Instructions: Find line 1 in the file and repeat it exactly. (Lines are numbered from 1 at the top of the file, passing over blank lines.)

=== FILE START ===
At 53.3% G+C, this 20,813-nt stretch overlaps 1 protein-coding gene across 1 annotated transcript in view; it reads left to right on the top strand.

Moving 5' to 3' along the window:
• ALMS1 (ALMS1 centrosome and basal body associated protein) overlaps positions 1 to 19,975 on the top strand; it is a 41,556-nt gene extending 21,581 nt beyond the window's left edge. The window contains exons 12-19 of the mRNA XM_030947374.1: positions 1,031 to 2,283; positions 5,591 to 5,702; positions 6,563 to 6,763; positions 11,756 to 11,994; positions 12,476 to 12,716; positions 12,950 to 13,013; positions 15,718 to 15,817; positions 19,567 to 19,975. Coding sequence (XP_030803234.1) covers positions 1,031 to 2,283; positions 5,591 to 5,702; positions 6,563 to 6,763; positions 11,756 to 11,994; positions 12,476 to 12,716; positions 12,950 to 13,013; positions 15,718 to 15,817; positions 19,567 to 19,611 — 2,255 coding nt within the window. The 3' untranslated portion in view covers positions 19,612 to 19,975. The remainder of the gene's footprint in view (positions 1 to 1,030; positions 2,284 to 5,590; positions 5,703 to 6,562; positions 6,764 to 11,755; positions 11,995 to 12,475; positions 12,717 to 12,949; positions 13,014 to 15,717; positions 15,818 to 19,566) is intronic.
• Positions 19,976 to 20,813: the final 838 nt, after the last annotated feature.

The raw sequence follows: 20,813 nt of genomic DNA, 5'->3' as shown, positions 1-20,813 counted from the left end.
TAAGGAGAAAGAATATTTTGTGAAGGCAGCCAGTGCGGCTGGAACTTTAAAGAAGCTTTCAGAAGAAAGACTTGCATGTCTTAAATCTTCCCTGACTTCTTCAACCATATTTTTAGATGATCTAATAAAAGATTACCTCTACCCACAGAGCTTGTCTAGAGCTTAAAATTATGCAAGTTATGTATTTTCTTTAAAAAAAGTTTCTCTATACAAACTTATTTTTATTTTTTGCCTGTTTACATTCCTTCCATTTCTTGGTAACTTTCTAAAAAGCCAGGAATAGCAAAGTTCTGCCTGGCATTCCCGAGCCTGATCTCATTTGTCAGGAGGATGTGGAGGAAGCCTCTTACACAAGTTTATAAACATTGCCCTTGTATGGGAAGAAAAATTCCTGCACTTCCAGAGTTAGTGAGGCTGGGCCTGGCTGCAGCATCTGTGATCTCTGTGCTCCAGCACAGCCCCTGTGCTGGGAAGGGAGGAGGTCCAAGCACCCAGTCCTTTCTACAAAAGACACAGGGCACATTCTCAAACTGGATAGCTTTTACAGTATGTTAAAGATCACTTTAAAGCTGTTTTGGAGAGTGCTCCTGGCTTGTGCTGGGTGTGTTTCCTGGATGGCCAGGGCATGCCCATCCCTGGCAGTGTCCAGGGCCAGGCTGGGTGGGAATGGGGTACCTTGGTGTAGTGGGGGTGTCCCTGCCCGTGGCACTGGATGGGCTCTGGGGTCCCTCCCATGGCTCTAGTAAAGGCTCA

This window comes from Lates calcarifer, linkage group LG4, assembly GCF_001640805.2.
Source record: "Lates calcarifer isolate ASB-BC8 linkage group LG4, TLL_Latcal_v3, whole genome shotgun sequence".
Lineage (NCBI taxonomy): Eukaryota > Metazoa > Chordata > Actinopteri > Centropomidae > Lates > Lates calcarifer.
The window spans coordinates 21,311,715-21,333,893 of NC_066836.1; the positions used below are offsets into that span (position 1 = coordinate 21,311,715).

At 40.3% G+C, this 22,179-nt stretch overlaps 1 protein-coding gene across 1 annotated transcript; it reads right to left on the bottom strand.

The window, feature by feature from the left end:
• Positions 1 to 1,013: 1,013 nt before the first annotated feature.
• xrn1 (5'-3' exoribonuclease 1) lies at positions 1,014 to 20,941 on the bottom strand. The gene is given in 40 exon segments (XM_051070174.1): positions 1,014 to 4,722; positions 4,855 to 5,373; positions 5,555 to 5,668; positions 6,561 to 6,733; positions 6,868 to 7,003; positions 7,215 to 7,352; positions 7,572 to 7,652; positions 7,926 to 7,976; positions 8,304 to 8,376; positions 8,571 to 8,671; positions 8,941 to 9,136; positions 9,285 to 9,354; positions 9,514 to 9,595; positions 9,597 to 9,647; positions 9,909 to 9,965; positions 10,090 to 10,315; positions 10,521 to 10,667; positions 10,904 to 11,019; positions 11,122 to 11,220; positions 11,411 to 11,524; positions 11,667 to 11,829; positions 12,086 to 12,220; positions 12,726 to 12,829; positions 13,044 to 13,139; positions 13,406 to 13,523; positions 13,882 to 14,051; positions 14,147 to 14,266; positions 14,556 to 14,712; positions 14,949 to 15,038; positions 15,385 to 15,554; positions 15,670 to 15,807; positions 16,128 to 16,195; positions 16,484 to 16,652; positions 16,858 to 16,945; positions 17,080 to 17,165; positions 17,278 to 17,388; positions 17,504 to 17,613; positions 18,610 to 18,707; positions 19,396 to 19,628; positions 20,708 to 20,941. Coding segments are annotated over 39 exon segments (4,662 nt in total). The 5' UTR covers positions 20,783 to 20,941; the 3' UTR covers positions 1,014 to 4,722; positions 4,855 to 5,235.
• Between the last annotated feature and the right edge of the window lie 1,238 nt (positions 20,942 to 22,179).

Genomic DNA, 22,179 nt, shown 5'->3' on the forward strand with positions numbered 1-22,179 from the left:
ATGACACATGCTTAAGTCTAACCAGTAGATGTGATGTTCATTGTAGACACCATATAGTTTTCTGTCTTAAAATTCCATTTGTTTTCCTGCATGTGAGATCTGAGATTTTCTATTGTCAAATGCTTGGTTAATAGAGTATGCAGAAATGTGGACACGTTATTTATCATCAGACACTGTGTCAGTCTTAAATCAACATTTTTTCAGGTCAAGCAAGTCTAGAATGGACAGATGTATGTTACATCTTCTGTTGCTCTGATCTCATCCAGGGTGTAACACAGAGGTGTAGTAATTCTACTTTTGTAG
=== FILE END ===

At 53.3% G+C, this 20,813-nt stretch overlaps 1 protein-coding gene across 1 annotated transcript in view; it reads left to right on the top strand.